Wanganui Chronicle | 3 April, 2018
It’s good to see so many groups banding together to oppose mining the South Taranaki seabed, Kiwis Against Seabed Mining chairwoman Cindy Baxter says.
The groups will be heard in the Wellington High Court from April 16-19. They include iwi, conservation and fishing interests.
They are appealing against the Environmental Protection Authority’s August 2017 decision to give mining company Trans-Tasman Resources consent to mine iron-sand offshore from Patea.
The consent was narrowly granted. Two of the four-member decision-making committee opposed it and chairman Alick Shaw used his casting vote to grant it.
The hearing will be before High Court Justice Helen Cull, and can only be on points of law. Ms Baxter has about 15 points of law ready for Kiwis Against Seabed Mining (KASM)’s lawyer Davey Salmon to make.
Those points will be shared among the others groups that are appealing.
“We are trying to avoid repetition and not waste the judge’s time.”
The other groups involved in the appeal are the Taranaki-Whanganui Conservation Board, Te Rūnanga o Ngāti Ruanui Trust, Te Ohu Kai Moana Trustee Limited, Fisheries Inshore New Zealand Ltd, New Zealand Federation of Commercial Fisherman Inc, Talleys Group Ltd, Southern Inshore Fisheries Management Company Ltd and Cloudy Bay Clams Ltd, Te Kāhui O Rauru trustees, Royal Forest and Bird Protection Society of New Zealand Inc, and Greenpeace of New Zealand Inc appealing in tandem with KASM.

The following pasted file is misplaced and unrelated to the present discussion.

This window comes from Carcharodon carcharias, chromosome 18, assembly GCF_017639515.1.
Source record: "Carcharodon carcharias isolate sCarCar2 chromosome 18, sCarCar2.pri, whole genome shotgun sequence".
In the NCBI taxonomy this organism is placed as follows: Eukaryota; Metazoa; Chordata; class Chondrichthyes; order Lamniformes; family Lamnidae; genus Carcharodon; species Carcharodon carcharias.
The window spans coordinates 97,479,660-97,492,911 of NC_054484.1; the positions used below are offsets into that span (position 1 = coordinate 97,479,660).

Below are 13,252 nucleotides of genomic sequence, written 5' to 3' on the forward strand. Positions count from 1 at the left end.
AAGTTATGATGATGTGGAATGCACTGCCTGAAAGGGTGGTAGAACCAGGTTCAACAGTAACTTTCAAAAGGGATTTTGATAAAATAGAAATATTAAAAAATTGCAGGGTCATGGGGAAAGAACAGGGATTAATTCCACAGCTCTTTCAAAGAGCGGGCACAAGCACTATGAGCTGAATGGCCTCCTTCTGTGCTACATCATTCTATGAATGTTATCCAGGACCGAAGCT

Trans-Tasman Resources has spent $65 million so far on progressing its mining aims. In the South Taranaki Bight it wants to suck up 50 million tonnes of iron-sand a year, exporting the 10 per cent iron ore content and returning the rest to the sea floor.
The mining is to be done across 66 square kilometres, all 22-36km offshore from Patea, in 25-60m of water.
The consents are the first granted in New Zealand for mining in the country’s large exclusive economic zone (EEZ). The company’s website anticipates the first export will take place in 2020.
It says the operation will create 300 local jobs and spend $350m a year on operating costs. Export revenues are expected to be $400m a year.
Trans-Tasman Resources also has a prospecting permit for a long stretch of the South Island’s West Coast. There it is looking for mineral sand containing ilmenite, zircon, rutile, garnet and gold.